Save the Elephants in Africa, Buy Lots of Ivory
From a previous CD post: "Over the last thirty years, there have been two approaches to saving elephants in Africa: a) a ban on commercial use of elephants and elephant products like ivory, and a ban on private ownership of elephants; or b) allow commercial use of elephants like trophy hunting licenses and the sale of ivory, and promote private property rights for elephants.
After a quarter century of both approaches operating in different African countries, the evidence is clear: elephant herds are decreasing significantly in countries like Kenya that ban private ownership and commercial use, and elephant herds are increasing significantly in countries like Zimbabwe and Botswana where elephants can be owned and where commercial uses like hunting and ivory sales are allowed (see graph above)."
From this IHT article "African states reach compromise on ivory sales," it appears that Kenya still hasn't learned much from its failed conservation policies that have caused its elephant herds to dwindle, and is still resisting the market-based approaches that have helped elephants in Zimbabwe and Botswana.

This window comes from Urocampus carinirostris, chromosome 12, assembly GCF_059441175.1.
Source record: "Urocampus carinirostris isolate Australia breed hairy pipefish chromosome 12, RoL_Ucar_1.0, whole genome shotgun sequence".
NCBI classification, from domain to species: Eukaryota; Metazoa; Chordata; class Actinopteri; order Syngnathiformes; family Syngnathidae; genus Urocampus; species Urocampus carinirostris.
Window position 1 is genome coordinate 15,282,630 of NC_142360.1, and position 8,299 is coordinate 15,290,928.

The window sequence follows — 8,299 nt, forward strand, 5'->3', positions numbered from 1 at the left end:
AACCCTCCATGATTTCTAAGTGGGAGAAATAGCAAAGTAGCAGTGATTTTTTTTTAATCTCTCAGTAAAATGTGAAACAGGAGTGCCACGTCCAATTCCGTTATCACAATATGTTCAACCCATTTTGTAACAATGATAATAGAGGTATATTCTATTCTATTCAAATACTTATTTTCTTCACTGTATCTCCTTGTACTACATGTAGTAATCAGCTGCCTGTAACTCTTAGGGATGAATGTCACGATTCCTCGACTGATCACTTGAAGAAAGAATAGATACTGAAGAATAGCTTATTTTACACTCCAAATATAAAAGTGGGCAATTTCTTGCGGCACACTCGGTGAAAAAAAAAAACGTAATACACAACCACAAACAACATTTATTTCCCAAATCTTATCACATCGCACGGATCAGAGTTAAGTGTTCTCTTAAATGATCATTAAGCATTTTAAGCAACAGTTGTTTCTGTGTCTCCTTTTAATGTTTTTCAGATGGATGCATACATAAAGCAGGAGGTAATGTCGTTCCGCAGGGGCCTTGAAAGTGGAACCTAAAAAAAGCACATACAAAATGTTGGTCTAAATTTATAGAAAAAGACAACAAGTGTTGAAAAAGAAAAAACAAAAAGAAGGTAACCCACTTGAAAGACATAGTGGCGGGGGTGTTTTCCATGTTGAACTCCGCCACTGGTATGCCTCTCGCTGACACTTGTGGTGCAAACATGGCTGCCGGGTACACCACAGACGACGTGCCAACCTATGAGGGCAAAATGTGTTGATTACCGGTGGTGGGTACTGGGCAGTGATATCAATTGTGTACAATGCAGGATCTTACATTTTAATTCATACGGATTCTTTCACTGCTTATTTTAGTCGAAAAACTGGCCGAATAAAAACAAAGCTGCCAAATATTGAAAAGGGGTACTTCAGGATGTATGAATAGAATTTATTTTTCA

An agreement was reached in the Netherlands yesterday by the 171-member Convention on International Trade in Endangered Species that will allow South Africa, Namibia, Botswana and Zimbabwe to empty government inventories of ivory in a single sale to Japan, which guaranteed not to reexport the raw ivory. Revenues from the sale are earmarked for conservation programs.
Botswana, Zimbabwe, Namibia and South Africa, came to this year's conference with a proposal to end the 1989 international ban on ivory sales and establish annual quotas, furthering the market-based approaches that have allowed them to succeed at increasing elephant herds (see graph above).
Kenya worried that the one-time sale will stimulate a demand that cannot be legally met.
"It will encourage the illegal market, and that's what kills elephants," said Michael Wamithi, the Kenya-based elephant expert for the International Fund for Animal Welfare. It also sends a signal to consumers "that ivory is back in style," he said.
It's obvious by looking at the graph above that what kills elephants is Kenya's approach to elephants, which is to ban private ownership and ban commercial use of elephants, a tragic outcome for Kenyan elephants, and another predictable "tragedy of the commons" result. The reality is that if nobody owns elephants in Kenya, and commercial use of elephants is not allowed, then nobody cares about Keynan elephants, and they will eventually disappear.
Exhibits A and B: There are no longer any shortages of America buffaloes or American alligators now that they can be privately owned, and commercial use is allowed.